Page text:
Poor descriptions typically are either unclear or are not connected to the measurements that truly impact organizational results. Including a bullet point like “must be an entrepreneurial team player” does nothing to describe the work someone is expected to do or how someone is expected to behave. Instead, try “must work collaboratively with the marketing and engineering teams to generate new business models and concepts in order to expand our business services and profit opportunities.” This gives a clearer outline of what will be done and with whom.
Most importantly, a well-written job description becomes the fundamental tool for measuring and monitoring performance. It’s the contract between the employee and the manager (and by extension the company) about what will be expected. A manager and employee should be able to look back at the description and determine if the performance is indeed being met. Without this description, time, energy and talent is wasted arguing over what was expected rather than discussing how to diagnose and solve performance issues collaboratively.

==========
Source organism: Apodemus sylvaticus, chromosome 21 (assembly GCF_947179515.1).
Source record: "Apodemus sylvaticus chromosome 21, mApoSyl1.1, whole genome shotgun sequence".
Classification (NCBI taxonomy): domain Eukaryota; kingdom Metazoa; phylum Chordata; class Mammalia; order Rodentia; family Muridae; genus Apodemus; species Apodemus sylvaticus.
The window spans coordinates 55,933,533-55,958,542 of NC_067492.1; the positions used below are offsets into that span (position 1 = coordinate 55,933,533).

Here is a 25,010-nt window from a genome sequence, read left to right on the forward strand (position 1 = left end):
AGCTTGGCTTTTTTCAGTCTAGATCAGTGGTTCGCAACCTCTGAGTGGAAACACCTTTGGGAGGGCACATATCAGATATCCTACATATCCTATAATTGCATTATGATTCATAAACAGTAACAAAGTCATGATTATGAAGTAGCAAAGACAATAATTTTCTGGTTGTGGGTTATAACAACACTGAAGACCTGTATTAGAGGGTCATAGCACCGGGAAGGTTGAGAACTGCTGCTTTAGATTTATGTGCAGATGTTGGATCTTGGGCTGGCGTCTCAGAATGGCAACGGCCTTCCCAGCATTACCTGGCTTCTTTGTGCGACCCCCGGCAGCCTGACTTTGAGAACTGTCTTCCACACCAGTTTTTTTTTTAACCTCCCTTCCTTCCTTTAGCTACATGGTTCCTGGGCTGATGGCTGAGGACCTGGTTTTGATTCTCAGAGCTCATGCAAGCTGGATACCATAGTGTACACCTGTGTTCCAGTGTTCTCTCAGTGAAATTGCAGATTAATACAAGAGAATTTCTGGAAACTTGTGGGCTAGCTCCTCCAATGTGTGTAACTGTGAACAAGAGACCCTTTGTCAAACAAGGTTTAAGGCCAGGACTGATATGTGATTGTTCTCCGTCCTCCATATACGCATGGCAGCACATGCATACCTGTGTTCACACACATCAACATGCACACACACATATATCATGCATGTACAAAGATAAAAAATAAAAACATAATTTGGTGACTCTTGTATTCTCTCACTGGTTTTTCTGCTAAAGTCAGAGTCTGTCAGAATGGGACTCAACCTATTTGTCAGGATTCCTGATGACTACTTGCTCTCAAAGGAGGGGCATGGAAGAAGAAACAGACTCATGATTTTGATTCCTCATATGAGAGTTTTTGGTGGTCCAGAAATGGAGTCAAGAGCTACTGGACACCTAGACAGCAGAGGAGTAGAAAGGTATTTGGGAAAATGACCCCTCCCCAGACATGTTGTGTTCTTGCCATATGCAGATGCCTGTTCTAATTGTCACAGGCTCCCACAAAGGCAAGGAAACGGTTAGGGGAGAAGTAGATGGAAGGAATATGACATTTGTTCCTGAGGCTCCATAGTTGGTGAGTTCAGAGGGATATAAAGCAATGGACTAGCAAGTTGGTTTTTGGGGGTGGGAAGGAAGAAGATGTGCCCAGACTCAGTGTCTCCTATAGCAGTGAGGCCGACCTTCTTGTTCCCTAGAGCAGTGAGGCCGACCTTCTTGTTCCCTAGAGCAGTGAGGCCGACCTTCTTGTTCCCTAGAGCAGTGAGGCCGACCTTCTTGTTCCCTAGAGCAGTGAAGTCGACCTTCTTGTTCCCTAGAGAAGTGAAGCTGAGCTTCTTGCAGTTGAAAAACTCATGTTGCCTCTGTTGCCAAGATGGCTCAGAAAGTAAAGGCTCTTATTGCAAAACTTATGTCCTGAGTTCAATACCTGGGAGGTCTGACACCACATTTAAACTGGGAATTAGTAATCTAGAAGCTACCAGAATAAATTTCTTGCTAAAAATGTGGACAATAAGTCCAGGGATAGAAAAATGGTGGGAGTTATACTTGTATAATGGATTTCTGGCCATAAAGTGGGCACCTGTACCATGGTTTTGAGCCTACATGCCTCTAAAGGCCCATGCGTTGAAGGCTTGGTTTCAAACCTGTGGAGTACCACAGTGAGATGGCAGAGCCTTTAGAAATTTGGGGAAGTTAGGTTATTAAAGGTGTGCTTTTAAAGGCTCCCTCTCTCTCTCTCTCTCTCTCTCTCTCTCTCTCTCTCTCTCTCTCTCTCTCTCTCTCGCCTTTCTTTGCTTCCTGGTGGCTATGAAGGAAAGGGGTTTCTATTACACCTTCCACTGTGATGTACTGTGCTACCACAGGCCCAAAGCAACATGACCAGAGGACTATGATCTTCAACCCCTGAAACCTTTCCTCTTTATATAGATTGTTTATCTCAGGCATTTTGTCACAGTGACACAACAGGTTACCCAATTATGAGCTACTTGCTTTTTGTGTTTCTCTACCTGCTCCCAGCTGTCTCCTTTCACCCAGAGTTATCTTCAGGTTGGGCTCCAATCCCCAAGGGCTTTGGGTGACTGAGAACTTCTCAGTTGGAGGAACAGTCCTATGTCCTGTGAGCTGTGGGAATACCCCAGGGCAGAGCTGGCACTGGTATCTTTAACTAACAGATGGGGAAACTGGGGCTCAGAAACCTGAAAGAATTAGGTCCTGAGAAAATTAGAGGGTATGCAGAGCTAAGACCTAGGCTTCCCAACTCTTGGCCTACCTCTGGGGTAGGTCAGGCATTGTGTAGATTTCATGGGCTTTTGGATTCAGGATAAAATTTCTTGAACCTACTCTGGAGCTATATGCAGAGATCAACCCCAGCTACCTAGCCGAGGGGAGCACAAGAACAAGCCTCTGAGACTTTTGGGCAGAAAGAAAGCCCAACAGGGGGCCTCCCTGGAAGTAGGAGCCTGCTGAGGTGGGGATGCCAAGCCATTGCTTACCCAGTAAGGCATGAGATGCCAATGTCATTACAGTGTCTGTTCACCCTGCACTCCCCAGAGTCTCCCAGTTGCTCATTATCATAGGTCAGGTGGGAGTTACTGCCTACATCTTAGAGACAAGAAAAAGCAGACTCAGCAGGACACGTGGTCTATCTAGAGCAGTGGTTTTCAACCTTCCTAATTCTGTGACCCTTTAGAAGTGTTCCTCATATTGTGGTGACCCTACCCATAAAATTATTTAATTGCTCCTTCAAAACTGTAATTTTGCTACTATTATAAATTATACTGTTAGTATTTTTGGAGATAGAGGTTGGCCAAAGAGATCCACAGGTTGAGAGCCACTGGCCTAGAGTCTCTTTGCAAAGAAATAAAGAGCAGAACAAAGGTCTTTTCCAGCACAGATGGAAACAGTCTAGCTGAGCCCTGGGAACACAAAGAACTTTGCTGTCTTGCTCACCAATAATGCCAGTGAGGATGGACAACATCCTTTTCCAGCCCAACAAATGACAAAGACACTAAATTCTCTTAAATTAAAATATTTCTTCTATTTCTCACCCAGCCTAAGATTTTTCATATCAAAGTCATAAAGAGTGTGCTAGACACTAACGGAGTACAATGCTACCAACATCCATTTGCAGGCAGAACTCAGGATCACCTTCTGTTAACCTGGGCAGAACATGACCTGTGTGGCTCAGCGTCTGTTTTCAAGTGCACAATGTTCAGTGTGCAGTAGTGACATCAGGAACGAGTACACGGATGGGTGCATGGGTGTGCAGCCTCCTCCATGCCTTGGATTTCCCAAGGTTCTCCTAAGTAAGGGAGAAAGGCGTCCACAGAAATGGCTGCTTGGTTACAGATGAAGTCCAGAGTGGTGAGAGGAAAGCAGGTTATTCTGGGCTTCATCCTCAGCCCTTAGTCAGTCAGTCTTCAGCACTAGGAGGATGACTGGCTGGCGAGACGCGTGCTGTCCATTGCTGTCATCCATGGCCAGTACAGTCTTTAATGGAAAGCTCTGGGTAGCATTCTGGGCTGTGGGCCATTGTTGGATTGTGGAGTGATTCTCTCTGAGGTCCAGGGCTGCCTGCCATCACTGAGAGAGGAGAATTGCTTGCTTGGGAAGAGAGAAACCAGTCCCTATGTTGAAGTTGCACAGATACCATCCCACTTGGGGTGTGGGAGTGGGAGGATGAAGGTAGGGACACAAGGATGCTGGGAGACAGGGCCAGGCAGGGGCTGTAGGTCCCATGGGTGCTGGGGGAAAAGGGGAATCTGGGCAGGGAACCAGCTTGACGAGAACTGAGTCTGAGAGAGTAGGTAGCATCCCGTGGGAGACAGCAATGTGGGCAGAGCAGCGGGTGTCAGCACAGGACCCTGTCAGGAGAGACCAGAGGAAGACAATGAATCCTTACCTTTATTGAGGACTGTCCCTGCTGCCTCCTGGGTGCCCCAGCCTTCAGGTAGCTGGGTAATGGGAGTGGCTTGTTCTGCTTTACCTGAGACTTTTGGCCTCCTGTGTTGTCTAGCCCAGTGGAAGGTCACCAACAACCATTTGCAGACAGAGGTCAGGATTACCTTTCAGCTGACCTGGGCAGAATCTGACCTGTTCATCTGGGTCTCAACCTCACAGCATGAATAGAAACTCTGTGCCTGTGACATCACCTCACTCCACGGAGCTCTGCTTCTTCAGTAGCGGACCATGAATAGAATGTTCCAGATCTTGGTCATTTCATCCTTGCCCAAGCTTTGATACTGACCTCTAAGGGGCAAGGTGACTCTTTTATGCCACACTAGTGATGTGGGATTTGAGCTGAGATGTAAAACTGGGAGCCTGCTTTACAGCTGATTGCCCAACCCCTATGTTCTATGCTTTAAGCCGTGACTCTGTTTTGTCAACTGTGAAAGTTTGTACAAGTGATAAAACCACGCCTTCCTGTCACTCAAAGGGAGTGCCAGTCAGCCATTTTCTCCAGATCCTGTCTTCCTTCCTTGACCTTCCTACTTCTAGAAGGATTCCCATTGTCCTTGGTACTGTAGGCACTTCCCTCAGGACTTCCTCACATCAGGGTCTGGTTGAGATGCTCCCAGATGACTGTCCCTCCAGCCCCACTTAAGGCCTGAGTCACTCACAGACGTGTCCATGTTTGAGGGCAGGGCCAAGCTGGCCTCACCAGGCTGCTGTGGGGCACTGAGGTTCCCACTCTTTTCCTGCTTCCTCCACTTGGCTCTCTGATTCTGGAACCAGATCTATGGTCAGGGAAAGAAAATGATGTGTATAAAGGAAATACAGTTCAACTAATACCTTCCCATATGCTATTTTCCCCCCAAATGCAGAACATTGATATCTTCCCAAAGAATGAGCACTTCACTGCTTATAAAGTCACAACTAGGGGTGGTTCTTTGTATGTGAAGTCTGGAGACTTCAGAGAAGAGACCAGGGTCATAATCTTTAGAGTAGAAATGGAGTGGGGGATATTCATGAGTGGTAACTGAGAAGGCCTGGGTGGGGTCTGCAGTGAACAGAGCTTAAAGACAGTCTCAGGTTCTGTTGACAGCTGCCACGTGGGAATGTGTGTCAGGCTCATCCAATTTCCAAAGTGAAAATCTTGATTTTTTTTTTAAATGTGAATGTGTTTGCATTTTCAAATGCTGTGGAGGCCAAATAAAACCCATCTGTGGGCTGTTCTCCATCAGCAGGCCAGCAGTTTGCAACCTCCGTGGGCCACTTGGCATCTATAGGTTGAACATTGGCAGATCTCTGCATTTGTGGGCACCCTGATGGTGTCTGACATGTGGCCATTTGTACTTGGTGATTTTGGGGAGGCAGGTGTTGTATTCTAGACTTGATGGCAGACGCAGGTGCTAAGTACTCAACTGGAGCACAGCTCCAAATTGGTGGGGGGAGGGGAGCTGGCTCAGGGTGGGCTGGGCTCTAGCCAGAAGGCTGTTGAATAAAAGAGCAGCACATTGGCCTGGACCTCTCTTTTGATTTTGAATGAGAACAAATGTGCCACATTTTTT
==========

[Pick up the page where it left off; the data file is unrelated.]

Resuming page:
When writing a new job description, or rewriting an existing one, consider these points.
Separate the job description from the job advertisement